The main story on Saturday’s front-page C-J was that parents in Pleasure Ridge Park have called the paper and complained that kids are being retaliated against for their testimony against Coach Jason Stinson. This story, placed more prominently than the Rick Pitino-Karen Sypher business, provided no details on what the retaliation was or who were the sources of the charges.
It was planted by Todd Thompson, the attorney for the late Max Gilpin’s parents, and the C-J went along for the ride.
We’ve got a problem with the reporting, and want to know why the newspaper would protect parents calling in with complaints by hiding their identity. Here’s a passage from the piece:
The Courier-Journal has received several calls from PRP parents who said their children were being retaliated against because of the statements they gave police. They asked not to be named.
First of all, there’s no journalistic justification for reporting allegations without identifying the accuser. We can just look at the same day’s paper — the paper’s got plenty of ammo from Karen Sypher, but chooses to protect Rick Pitino by refusing, on ethics grounds, to publish her charges. But it has no hesitation in using an unnamed source making unfounded claims involving a high school football coach. How about at least telling us how many parents are complaining?
Here’s why — because there aren’t that many.
Read the Rest After the Jump…
Does it make you wonder about the paper’s source, just a little bit, when you consider that the parent(s) involved apparently didn’t call a single TV station, and didn’t contact JCPS with these retaliation charges? Is it too weird that the topic came up only when JCPS superintendent Sheldon Berman was being questioned by the attorney for the parents involved in suing the Stinson and the school system?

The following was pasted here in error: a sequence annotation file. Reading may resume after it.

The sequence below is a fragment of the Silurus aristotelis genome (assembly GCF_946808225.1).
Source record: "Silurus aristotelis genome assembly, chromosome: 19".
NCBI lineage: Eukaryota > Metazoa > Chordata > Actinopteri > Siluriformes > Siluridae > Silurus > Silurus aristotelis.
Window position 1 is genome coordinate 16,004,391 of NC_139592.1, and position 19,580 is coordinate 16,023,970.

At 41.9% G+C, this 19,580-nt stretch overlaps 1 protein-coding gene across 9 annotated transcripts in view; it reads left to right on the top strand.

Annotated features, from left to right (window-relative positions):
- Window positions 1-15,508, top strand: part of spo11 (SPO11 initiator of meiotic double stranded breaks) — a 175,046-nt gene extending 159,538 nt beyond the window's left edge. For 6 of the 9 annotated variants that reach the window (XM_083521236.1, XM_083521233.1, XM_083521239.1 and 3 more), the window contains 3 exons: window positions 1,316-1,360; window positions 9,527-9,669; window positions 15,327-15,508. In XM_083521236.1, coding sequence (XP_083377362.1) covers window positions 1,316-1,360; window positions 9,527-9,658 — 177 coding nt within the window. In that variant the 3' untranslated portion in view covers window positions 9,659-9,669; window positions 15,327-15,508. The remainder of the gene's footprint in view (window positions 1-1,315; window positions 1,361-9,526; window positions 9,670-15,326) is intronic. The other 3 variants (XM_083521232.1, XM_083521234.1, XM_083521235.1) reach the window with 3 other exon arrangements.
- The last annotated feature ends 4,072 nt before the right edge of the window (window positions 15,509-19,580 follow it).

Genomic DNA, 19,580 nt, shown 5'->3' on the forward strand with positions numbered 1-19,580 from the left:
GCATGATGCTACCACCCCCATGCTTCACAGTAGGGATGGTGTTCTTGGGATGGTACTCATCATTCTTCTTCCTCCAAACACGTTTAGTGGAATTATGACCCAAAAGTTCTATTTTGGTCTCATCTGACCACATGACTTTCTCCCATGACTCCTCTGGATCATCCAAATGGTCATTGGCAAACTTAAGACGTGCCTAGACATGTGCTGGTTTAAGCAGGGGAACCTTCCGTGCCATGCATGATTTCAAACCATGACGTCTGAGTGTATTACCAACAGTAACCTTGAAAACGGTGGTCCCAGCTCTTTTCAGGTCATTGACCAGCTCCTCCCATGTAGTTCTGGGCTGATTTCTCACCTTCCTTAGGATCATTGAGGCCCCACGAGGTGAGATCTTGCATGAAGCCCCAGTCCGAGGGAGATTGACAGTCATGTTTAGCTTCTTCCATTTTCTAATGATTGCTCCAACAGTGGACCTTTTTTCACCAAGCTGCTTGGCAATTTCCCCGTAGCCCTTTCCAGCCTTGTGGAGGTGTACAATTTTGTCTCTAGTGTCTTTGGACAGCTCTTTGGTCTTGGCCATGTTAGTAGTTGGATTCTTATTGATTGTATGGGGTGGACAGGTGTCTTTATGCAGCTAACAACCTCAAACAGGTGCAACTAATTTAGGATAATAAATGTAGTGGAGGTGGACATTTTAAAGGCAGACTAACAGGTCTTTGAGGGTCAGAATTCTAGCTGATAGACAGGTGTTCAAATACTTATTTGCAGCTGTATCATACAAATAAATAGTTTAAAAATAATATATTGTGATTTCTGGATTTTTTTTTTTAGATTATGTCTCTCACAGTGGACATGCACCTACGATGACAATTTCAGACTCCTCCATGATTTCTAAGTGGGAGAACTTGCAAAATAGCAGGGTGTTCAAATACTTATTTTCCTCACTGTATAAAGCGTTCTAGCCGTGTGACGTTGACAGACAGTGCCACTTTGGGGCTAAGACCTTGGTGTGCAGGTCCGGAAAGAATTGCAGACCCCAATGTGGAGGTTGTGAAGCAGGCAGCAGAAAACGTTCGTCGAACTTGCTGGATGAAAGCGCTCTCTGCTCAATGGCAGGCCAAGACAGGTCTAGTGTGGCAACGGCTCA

As long as the C-J is protecting those making charges, we really don’t know if C-J reporter Toni Konz is actually getting calls from parents. She throws in, at the bottom of the story, additional allegations about fund-raising practices that we know are false. It’s interesting that these sources are allowed to vent their frustrations in print despite repeated denials from the officials involved. All while hiding behind anonymity granted by the newspaper.
Besides, our investigation into this indicates that there are very few (like, maybe one) players whose testimony reflects negatively on Coach Stinson and who might be the target of this so-called retaliation. We hear that only six players could have been targeted based on their testimony — a few were seniors and one was suspended from participation in spring drills. The point being that the newspaper could have easily figured out who the players involved were. And if their parents want to influence the coverage of the case, they should have the courage to make their accusations public.
The paper goes further, protecting more parents from identifying themselves while repeating additional charges against the school.
Several other parents who have contacted the newspaper said they are concerned that fundraising is being done during school hours to raise money for Stinson’s defense and that their children are being encouraged to wear T-shirts supporting Stinson.
This doesn’t have anything to do with whether you think Stinson is guilty of a crime or not. But as a result of its reporting, we don’t have any doubt where the C-J stands.